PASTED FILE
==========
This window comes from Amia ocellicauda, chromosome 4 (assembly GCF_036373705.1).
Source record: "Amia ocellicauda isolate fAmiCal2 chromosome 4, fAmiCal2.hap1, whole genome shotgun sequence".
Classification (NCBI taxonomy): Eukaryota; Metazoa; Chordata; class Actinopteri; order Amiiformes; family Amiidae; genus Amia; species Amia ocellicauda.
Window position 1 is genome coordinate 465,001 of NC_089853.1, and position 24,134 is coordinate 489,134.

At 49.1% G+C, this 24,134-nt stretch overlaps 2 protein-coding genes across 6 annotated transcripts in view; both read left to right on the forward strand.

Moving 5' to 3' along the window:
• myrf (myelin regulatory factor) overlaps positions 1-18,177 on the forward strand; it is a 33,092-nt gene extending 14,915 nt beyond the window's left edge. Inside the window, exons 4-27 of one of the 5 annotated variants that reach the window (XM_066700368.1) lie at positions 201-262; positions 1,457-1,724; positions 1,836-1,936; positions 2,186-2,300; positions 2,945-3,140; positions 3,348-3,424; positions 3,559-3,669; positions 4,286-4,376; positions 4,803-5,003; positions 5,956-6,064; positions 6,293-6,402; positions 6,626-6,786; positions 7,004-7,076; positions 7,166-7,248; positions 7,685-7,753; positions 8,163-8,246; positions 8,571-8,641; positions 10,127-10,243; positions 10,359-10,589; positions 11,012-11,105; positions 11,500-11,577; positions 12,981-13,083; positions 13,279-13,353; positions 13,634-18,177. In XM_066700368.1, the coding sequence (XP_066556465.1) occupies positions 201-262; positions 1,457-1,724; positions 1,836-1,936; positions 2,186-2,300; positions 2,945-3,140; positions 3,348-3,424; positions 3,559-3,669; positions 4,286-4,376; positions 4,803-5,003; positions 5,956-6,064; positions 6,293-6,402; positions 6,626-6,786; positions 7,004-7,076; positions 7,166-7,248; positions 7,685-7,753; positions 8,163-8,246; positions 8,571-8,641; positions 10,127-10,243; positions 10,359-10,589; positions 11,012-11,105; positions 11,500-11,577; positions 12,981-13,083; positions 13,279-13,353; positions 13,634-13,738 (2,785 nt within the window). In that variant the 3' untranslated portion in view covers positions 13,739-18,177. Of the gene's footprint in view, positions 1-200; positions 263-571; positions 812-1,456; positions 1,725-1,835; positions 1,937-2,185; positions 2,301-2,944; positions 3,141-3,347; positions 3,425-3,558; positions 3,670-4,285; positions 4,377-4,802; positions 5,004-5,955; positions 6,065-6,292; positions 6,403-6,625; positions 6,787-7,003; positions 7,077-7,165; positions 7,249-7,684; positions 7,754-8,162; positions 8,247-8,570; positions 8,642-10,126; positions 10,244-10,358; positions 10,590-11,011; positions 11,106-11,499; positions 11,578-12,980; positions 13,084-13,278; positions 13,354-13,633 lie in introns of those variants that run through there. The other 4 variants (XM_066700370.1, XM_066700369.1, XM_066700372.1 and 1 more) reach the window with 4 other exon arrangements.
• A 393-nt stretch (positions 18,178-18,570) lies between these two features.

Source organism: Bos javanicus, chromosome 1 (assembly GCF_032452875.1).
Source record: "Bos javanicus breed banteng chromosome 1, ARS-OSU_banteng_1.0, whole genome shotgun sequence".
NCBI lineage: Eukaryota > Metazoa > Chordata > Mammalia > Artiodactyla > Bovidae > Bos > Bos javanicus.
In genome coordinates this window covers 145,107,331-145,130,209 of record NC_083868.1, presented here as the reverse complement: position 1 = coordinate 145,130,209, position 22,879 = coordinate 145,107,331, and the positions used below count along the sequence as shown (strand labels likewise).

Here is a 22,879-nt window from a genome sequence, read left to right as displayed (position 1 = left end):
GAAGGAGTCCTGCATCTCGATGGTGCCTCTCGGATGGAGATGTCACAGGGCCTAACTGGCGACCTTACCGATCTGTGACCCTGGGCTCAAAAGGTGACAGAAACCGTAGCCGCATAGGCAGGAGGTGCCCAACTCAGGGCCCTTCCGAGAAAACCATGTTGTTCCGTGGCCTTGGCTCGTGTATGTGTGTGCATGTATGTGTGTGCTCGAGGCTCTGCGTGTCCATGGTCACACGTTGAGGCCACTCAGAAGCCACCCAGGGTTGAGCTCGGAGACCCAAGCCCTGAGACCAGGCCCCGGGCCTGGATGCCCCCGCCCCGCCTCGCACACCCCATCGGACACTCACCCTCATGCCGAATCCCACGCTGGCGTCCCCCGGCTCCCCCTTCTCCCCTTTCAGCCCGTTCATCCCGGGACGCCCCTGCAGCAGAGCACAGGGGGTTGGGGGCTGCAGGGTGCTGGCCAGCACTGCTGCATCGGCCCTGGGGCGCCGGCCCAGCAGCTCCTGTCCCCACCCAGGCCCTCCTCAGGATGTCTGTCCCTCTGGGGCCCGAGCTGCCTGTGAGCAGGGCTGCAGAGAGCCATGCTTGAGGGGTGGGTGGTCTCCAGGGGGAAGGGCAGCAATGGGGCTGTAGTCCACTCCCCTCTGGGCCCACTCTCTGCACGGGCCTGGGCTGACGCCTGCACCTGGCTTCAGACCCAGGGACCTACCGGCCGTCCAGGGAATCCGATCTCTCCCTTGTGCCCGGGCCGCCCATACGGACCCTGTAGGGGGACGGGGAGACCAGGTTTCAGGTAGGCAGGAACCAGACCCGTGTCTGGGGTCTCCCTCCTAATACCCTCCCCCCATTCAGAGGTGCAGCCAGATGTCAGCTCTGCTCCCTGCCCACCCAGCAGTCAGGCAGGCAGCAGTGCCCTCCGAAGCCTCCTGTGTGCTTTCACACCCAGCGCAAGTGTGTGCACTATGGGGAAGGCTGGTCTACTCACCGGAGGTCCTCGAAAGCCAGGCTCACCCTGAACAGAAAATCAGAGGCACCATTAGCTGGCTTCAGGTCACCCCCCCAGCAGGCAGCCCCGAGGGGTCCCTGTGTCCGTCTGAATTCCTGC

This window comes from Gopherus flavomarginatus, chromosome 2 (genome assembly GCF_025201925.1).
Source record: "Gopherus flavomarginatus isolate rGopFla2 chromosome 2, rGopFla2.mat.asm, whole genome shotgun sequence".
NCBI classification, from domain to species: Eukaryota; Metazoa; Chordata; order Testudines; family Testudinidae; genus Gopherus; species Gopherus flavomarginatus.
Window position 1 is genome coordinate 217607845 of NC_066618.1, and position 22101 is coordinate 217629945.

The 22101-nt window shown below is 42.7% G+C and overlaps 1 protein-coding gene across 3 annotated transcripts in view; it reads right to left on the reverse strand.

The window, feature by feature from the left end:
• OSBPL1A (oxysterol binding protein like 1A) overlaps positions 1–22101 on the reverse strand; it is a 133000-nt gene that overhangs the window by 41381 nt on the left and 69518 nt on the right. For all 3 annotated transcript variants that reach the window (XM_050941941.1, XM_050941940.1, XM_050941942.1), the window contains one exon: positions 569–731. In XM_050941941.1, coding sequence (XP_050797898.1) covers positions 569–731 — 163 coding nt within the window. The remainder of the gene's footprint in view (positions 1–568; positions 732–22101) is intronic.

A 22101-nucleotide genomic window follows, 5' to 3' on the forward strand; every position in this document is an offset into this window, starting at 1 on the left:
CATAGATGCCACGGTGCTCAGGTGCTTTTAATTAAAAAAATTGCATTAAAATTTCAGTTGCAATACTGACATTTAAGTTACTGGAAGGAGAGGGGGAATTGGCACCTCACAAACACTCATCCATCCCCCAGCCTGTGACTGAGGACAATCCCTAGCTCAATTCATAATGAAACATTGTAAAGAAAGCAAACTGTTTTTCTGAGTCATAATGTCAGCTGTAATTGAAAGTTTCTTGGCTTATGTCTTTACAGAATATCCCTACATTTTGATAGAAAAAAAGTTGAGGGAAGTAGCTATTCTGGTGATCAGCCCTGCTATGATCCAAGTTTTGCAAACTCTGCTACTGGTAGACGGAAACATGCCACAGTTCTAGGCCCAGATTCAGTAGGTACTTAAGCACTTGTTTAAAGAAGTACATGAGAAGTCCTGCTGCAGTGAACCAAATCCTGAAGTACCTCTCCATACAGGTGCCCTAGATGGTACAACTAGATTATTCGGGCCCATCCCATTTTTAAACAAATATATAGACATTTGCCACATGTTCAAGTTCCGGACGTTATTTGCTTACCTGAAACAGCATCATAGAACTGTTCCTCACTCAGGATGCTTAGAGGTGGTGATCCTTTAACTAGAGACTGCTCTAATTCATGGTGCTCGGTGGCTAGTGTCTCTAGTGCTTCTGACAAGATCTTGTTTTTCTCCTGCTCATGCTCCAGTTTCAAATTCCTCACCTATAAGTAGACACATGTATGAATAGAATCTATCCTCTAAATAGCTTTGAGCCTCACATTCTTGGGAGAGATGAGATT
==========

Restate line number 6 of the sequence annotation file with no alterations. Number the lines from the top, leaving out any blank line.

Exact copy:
Moving 5' to 3' along the window: